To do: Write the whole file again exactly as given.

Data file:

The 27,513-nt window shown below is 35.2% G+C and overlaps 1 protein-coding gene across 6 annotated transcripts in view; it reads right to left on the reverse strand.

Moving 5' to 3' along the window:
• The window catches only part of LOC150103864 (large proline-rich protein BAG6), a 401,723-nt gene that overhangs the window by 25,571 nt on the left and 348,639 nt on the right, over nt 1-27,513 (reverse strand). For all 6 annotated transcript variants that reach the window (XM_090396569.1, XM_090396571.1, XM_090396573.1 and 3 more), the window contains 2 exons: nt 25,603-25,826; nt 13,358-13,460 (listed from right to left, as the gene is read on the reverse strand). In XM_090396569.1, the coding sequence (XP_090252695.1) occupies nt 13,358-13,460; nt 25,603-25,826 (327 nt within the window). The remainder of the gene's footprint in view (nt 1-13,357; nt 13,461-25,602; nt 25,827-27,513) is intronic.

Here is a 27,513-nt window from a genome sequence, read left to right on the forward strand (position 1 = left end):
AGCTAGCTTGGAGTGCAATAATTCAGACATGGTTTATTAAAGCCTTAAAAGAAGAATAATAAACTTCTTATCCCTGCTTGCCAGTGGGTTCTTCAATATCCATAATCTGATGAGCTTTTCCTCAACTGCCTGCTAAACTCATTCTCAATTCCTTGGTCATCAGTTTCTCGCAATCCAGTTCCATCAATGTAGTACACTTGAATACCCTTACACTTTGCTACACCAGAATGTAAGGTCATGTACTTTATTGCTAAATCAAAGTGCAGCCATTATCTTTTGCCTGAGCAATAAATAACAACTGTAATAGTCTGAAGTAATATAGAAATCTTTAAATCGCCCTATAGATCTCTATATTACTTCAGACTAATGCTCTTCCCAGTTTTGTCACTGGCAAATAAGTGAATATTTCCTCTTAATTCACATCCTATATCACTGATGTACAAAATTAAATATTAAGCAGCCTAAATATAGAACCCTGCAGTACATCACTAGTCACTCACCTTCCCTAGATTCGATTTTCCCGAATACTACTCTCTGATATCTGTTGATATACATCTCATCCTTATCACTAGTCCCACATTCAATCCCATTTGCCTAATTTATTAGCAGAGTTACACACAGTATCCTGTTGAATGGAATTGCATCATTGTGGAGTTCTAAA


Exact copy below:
The 27,513-nt window shown below is 35.2% G+C and overlaps 1 protein-coding gene across 6 annotated transcripts in view; it reads right to left on the reverse strand.

Moving 5' to 3' along the window:
• The window catches only part of LOC150103864 (large proline-rich protein BAG6), a 401,723-nt gene that overhangs the window by 25,571 nt on the left and 348,639 nt on the right, over nt 1-27,513 (reverse strand). For all 6 annotated transcript variants that reach the window (XM_090396569.1, XM_090396571.1, XM_090396573.1 and 3 more), the window contains 2 exons: nt 25,603-25,826; nt 13,358-13,460 (listed from right to left, as the gene is read on the reverse strand). In XM_090396569.1, the coding sequence (XP_090252695.1) occupies nt 13,358-13,460; nt 25,603-25,826 (327 nt within the window). The remainder of the gene's footprint in view (nt 1-13,357; nt 13,461-25,602; nt 25,827-27,513) is intronic.

Here is a 27,513-nt window from a genome sequence, read left to right on the forward strand (position 1 = left end):
AGCTAGCTTGGAGTGCAATAATTCAGACATGGTTTATTAAAGCCTTAAAAGAAGAATAATAAACTTCTTATCCCTGCTTGCCAGTGGGTTCTTCAATATCCATAATCTGATGAGCTTTTCCTCAACTGCCTGCTAAACTCATTCTCAATTCCTTGGTCATCAGTTTCTCGCAATCCAGTTCCATCAATGTAGTACACTTGAATACCCTTACACTTTGCTACACCAGAATGTAAGGTCATGTACTTTATTGCTAAATCAAAGTGCAGCCATTATCTTTTGCCTGAGCAATAAATAACAACTGTAATAGTCTGAAGTAATATAGAAATCTTTAAATCGCCCTATAGATCTCTATATTACTTCAGACTAATGCTCTTCCCAGTTTTGTCACTGGCAAATAAGTGAATATTTCCTCTTAATTCACATCCTATATCACTGATGTACAAAATTAAATATTAAGCAGCCTAAATATAGAACCCTGCAGTACATCACTAGTCACTCACCTTCCCTAGATTCGATTTTCCCGAATACTACTCTCTGATATCTGTTGATATACATCTCATCCTTATCACTAGTCCCACATTCAATCCCATTTGCCTAATTTATTAGCAGAGTTACACACAGTATCCTGTTGAATGGAATTGCATCATTGTGGAGTTCTAAA